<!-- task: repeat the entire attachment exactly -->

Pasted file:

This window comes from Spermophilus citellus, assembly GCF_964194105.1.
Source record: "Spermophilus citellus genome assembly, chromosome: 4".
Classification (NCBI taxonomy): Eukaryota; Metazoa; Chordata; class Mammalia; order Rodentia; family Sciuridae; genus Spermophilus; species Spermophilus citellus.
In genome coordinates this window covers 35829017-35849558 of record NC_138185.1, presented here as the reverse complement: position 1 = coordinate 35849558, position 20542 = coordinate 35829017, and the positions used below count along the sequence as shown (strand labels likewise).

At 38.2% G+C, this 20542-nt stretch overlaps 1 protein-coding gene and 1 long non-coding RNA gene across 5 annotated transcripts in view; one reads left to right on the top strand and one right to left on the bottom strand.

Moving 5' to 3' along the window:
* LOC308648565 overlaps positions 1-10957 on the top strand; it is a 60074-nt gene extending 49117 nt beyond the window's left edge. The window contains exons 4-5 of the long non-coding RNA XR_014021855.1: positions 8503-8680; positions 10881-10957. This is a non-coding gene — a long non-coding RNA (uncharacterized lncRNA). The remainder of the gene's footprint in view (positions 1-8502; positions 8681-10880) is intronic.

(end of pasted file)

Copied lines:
This window comes from Spermophilus citellus, assembly GCF_964194105.1.
Source record: "Spermophilus citellus genome assembly, chromosome: 4".
Classification (NCBI taxonomy): Eukaryota; Metazoa; Chordata; class Mammalia; order Rodentia; family Sciuridae; genus Spermophilus; species Spermophilus citellus.
In genome coordinates this window covers 35829017-35849558 of record NC_138185.1, presented here as the reverse complement: position 1 = coordinate 35849558, position 20542 = coordinate 35829017, and the positions used below count along the sequence as shown (strand labels likewise).

At 38.2% G+C, this 20542-nt stretch overlaps 1 protein-coding gene and 1 long non-coding RNA gene across 5 annotated transcripts in view; one reads left to right on the top strand and one right to left on the bottom strand.

Moving 5' to 3' along the window:
* LOC308648565 overlaps positions 1-10957 on the top strand; it is a 60074-nt gene extending 49117 nt beyond the window's left edge. The window contains exons 4-5 of the long non-coding RNA XR_014021855.1: positions 8503-8680; positions 10881-10957. This is a non-coding gene — a long non-coding RNA (uncharacterized lncRNA). The remainder of the gene's footprint in view (positions 1-8502; positions 8681-10880) is intronic.